DOG UNCONTROLLABLY LICKING HER LIPS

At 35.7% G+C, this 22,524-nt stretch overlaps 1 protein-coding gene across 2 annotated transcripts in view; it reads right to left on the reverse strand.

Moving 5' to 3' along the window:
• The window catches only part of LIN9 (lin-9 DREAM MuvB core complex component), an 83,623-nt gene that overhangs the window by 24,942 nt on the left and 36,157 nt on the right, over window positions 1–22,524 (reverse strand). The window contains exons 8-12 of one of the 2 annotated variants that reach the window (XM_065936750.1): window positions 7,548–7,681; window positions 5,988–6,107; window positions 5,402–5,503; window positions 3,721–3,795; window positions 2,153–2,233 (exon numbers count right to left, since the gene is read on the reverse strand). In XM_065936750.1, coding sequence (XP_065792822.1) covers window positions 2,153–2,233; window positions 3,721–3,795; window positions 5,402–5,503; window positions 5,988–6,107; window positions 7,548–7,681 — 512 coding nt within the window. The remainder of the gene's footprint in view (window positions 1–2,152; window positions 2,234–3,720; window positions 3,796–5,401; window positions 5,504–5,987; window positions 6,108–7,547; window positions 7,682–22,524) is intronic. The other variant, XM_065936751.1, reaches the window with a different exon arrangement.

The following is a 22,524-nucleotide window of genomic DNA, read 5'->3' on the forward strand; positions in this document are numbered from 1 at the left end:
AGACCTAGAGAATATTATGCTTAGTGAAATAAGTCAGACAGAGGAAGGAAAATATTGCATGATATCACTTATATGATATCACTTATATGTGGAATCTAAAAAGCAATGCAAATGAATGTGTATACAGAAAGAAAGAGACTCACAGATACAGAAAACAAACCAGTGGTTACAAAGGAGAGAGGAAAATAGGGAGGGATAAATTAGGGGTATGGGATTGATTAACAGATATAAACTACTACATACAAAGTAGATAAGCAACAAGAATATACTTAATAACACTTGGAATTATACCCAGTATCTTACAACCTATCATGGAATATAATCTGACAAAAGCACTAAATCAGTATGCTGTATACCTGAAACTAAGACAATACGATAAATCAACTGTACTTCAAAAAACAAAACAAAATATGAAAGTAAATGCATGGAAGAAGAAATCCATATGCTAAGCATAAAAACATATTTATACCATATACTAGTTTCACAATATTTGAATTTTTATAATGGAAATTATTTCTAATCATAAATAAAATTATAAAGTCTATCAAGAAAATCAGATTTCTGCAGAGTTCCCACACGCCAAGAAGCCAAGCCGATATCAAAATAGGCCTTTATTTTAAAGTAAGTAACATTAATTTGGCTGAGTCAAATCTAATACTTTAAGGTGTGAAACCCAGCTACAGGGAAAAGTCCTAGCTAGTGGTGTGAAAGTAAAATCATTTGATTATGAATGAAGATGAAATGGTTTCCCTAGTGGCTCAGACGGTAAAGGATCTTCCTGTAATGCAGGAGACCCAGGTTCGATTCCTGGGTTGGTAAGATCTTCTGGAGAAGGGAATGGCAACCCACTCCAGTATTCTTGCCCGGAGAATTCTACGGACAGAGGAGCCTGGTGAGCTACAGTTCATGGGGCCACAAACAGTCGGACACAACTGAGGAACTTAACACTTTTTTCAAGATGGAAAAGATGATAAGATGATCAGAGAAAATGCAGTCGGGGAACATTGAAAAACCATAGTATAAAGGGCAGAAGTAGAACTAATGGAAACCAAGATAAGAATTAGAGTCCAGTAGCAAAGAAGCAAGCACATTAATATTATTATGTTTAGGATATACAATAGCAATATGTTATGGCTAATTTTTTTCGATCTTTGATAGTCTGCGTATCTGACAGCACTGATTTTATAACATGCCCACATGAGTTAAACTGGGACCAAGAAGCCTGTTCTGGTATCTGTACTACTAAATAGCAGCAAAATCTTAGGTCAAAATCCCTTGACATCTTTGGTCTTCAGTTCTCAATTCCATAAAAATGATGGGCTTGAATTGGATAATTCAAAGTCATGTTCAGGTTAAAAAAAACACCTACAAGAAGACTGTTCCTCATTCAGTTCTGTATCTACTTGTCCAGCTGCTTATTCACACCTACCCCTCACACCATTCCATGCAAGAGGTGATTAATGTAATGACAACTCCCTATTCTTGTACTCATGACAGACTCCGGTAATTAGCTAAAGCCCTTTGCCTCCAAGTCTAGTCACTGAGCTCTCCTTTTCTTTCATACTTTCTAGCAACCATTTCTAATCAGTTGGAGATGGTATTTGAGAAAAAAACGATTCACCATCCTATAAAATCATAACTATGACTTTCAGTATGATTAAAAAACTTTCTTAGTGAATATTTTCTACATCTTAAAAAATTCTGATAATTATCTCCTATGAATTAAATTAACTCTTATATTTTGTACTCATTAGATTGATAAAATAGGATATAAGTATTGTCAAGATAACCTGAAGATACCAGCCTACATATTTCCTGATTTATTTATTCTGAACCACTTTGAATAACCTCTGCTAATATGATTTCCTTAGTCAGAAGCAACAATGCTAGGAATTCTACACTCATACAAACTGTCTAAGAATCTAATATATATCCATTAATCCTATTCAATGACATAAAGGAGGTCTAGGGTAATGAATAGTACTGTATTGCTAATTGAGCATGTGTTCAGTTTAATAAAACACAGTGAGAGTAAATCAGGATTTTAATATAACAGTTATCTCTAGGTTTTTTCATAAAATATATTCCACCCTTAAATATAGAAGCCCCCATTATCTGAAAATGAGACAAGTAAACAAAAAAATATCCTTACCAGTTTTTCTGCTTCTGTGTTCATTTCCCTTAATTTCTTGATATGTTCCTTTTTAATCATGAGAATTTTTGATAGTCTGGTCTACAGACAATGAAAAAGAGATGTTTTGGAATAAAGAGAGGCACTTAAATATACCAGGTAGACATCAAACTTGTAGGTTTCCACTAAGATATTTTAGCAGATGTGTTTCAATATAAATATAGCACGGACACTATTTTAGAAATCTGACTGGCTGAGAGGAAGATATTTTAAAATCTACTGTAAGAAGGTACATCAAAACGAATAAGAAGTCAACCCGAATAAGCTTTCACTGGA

As I was getting ready for work, Simba began to uncontrollably licking her lips. It was as if she had peanut butter stuck on her nose. She had done this a couple of times before and I was never able to figure out why. I checked her nose to see if there was anything in it. I checked her teeth and gums. I checked the back of her tongue. Nothing! Something was certainly bothering her. She would gnaw on the carpet in between the non-stop flicking of her tongue as if she needed to dislodge something from her teeth. Maybe, this is why she has eaten my carpet when I’m gone which is not a normal past time of hers. I tried to give her some water and rubbed some water on her tongue in case she had maybe licked something that tasted gross. I thought that maybe she was trying to get a yucky taste off her tongue. The tongue flicking persisted. I took her out to play ball hoping it would get her mind off her dilemma. Instead, she went straight to the grass and frantically began to tear up and eat gobs of grass. I knew this would end up making her vomit and it would happen on the carpet after I left to work. Which meant it would be soaking in all day, augh! I tried to distract her to no avail. She couldn’t get enough of it. I took her back in and sat on the deck with her for a while. Now I’m real late to work. She continued the tongue flickering. The sad and frustrating part is that as she does this with being able to control it she gets real close to me and just stares into my eyes wanting me to help her. I just don’t know what to do. With a loud eerie sound coming out of her mouth she threw up the wheel barrel full of grass that she had eaten. I stood there holding my breath as I rubbed her back, hoping that this would be the end of it. It wasn’t. The tongue began its snake-like behavior again. We went inside and sat on the living room floor. I cradled her in my arms, stroking her cheek with my face against hers, shushing in her ear. Slowly, but surely, the tongue slowed down and finally stopped. I did some reading on her symptoms and was surprised to find out that other dog owners have the same experience with their pups. Professional opinion is that it may be due to oral discomfort, nausea, bloat, swallowed foxtail, focal partial seizures or maybe pica. I know it wasn’t oral discomfort because I thoroughly checked. Simba does suffer from an array of digestive issues including bloat but this is not one of her usual symptoms. It happened first thing in the morning before she had gone out so it couldn’t be a foxtail. I was puzzled. Needless to say, it happened again the next morning and the next. Each morning we went through the same ritual and each morning I was 2-3 hours late to work. On Saturday, I was working and ran home to let her out and play ball with her for a while. I went to the bathroom to get ready to head out again and guess what? It’s behavioral! She is having separation anxiety. When I realized this is behavioral, my reaction was a stern “No, you need to stop! Mommy loves you and will be back soon.” I gave her a big hug and sternly told her to stop, once again. She did! I quickly did some research and yup one of the professionals mentioned this as maybe being behavioral. I already know Simba has separation anxiety. I have told you about my disappearing drywall and carpet. Now I wonder if she ate the carpet and drywall because of the flicking tongue. Anyhow, as I continued to read German Shorthaired Pointers are one of the breeds known to have separation anxiety along with the Siberian Huskie, Chesapeake Bay Retriever, Bernese Mountain Dog, Great Pyranees, Border Collie among others. I will be updating you on Simba’s progress on this issue and some of the professional’s tips on how to handle dog anxiety in future posts.